I Don’t Want A Team

Building a team is often described as the big win in levelling up a content creator’s success. If we delegate the tasks we don’t want to do, then we can double down on what we love doing.

But running a team is the kind of office work I chose to remove from my life.

Substituting doing something I don’t want to do, with managing someone else doing it seems like a compromise. What happened to Hell Yeah, or No!?

Perhaps I can transform some of the have-to’s into want-to’s. Previously, I got sick of trying to make a website do complicated things, and settled for something simpler. This allowed me to focus on the core challenge of writing. I’m much happier.

My content creation is meant to be logotherapeutic. So it needs to be kept up close and personal.

Either love it or cut it.



Solo-preneurs of the world, Disunite!

It sounds like the revolutionary call for the workers to unite. But the path of the greater resignation is one of independence.

The word saboteur is derived from workers wearing wooden shoes called sabots who interrupted production. But sabotage is a negative behaviour.

A nice pair of slippers, on the other hand, is part of the creative loafing experience.

The shoe called the loafer got its name because it’s easily slipped on, without the work of laces and knots. That sounds like a metaphor for the independent, creative career I have in mind.

So maybe those who choose the path of the greater resignation are loafeurs.


This Blog Is A Form Of Logotherapy

In a book I’m reading about ikigai, the authors have introduced logotherapy. The two ideas are related, being about having a purpose to live for.

It seems relevant to the journey of my great resignation, which is how this blog got started.

The Five Steps of Logotherapy

(1) A person feels empty, frustrated or anxious.

(2) The therapist shows them that what they are feeling is the desire to have a meaningful life.

(3) The patient discovers their life’s purpose (at that particular point in time).

(4) Of their own free will, the patient decides to accept or reject that destiny.

(5) This newfound passion for life helps them overcome obstacles and sorrows.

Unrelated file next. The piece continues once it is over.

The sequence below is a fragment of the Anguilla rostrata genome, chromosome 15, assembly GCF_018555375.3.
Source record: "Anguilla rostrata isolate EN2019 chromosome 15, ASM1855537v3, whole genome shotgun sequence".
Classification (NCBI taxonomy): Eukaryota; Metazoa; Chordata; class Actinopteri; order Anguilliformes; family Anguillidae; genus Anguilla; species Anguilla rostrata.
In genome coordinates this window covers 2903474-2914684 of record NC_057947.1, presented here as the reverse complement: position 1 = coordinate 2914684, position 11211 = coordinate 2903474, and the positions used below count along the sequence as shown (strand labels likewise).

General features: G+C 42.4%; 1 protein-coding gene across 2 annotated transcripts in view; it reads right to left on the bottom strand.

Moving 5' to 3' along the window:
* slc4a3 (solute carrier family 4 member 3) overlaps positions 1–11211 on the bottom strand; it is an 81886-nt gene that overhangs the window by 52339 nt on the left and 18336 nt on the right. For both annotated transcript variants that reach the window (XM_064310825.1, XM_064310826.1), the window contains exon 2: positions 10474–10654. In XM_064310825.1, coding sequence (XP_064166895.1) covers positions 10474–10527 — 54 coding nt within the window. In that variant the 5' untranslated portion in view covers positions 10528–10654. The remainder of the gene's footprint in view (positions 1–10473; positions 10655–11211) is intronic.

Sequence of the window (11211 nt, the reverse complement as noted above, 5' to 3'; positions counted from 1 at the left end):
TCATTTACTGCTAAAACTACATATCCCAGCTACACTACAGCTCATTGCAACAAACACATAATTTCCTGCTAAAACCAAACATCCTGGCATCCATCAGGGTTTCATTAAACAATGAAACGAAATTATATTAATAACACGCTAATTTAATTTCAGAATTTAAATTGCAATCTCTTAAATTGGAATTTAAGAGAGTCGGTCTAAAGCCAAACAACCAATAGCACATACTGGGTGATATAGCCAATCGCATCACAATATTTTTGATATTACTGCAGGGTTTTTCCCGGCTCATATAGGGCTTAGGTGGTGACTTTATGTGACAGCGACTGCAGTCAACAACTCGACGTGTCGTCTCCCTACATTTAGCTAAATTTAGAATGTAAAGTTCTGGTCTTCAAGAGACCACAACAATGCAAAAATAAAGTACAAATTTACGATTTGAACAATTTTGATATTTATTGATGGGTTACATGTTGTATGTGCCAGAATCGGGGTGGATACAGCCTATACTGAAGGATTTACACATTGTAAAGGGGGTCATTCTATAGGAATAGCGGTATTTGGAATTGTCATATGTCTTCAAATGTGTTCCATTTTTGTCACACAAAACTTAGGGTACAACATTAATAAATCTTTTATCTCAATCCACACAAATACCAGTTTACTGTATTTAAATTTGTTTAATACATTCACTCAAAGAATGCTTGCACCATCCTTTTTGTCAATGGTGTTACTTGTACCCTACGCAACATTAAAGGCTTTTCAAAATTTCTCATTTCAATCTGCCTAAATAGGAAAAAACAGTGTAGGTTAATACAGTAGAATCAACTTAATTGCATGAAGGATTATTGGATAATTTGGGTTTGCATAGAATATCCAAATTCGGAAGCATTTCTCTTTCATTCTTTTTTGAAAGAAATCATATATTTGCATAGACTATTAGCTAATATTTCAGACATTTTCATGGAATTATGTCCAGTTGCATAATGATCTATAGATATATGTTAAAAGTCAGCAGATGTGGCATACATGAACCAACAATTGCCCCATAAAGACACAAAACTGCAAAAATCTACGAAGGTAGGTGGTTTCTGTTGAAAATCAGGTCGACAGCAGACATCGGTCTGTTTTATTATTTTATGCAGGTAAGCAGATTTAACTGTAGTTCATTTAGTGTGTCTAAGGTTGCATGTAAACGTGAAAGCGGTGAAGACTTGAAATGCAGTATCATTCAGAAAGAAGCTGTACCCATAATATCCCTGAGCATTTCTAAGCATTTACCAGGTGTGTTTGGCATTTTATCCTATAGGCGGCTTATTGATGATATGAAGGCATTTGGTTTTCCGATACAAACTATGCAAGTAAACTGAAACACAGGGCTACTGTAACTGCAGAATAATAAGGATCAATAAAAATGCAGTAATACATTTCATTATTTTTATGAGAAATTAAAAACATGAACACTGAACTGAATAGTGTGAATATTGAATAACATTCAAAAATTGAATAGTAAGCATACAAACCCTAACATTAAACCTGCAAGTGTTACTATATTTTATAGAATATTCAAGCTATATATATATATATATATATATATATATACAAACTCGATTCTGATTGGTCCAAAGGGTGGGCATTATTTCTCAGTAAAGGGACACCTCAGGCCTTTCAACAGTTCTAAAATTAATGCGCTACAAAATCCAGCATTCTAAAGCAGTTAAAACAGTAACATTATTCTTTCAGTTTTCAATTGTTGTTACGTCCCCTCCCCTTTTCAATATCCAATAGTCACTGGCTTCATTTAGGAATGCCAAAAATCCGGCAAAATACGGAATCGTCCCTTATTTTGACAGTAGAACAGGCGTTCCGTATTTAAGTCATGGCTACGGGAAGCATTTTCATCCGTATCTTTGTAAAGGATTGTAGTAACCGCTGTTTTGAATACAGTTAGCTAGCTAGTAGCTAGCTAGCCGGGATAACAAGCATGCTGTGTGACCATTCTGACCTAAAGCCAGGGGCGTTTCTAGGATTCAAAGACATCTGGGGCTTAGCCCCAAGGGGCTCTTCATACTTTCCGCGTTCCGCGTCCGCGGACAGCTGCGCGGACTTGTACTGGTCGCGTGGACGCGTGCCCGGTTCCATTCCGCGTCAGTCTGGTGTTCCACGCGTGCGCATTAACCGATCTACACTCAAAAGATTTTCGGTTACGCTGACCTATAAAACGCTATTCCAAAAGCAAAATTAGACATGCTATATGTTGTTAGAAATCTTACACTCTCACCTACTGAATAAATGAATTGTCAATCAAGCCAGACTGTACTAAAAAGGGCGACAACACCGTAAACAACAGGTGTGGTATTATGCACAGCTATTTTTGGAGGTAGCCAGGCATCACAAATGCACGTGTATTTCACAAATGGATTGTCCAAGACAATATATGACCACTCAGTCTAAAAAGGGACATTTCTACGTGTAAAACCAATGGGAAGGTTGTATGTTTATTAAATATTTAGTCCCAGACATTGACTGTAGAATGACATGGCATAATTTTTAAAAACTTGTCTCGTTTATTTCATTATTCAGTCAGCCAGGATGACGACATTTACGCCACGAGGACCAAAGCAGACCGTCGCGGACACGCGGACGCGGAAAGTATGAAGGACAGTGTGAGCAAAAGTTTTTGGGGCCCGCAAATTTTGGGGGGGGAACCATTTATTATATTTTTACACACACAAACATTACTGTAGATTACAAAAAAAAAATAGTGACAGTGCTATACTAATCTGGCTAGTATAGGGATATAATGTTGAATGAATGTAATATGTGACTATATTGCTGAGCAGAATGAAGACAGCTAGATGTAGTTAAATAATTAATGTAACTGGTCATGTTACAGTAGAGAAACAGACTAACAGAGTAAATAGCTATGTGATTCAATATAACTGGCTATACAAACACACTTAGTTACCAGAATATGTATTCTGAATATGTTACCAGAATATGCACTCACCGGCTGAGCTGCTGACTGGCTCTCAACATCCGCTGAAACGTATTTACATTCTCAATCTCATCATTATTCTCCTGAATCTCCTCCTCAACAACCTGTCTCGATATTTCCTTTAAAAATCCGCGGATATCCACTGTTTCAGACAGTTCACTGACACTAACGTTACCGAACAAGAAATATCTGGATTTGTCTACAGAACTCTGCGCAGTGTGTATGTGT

Once the patient has established their purpose, they can press on with life, breaking the mental chains of the past and overcoming obstacles along the way.

Where Am I In This Process?

(1) I started this journey by quitting a job and a lifestyle that I disliked. The hope was that I’d find a working life that satisfies. I called this hope my great resignation.

(2) I’m trying to replace a work life, with a life-work. That’s why I was reading about ikigai. So I already have the direction of travel.

(3) Step three is my work in process. I know that I want something greater than the great resignation. I’m just not sure how it’s going to work.

Writing is Thinking

I started this blog with the statement “I Am A Writer“. The intention was to push myself to write, even though I didn’t have the ideas clear in my head. Writing would be the act by which I figured things out, because writing is thinking.



I really like this word, loafing.

Is it a privilege of social class, or a measure of success? Maybe it’s just a state of mind.

Ernie J. Zelinski talks about creative loafing, a constructive state of creativity.

Loafing makes me think of Richard Branson wearing a sweater instead of a suit. Something about success that doesn’t need to impress.

Perhaps it’s part of the greater resignation I have in mind. A successful career, filled with creative flow, and without hustle.

I’ve started wearing slippers, during my ‘work’ hours, as a reminder to loaf more and be creative.


No Hustle

Hustle culture isn’t why I triggered my great resignation. That’s not a lifestyle that I crave.

Hustle is outcome-focused. Compare this to the practice as described by Seth Godin. I want to live for the practice, not for the outcome.

“Journey before destination”, as Ali Abdaal might say.

“You’re a winner when you have a zest for life, when you wake up every morning excited about the day.”

Ernie J. Zelinski, The Joy of Not Working, page ix, Ten Speed Press


A Greater Resignation

The Great Resignation Isn’t So Great

When I had a permanent employment job that I disliked, the phrase ‘great resignation’ sounded very appealing.

I assumed it was about the opportunities made possible by the creator economy. That people could quit the world of fixed employment for a company and all the culture and practices that go with that lifestyle. We’d take the new opportunities to work for ourselves.

Instead, it turned out that this ‘great’ resignation was about people quitting their jobs to find another permanent employment with better work conditions. I found that to be a thin vision.

I want to work on my own terms and to take ownership of my day. For work that makes my life feel ‘great’.


Is This My Great Resignation?

It’s a question, because it isn’t great yet.

I don’t have much evidence of future success. I haven’t gathered the statistics on blogger success rates. That’s not the point. The point is that this change, away from permanent employment, is what I felt driven to do.

Previously, my work life had always moved in the direction of greater freedom. From living at home in a small town; then university in a big city; then a job with my first real money; then backpacking abroad; to discovering I could travel the world as a freelance consultant.

Then everything collapsed and I needed to return to a regular day job. It felt like prison. I’d heard about the creator economy and then the great resignation. It sounded more like the great escape. So I jumped. Back to the family home, to my old bedroom, with two years’ cash if I eat a lot of brown rice.

At least I’m back on the path of freedom.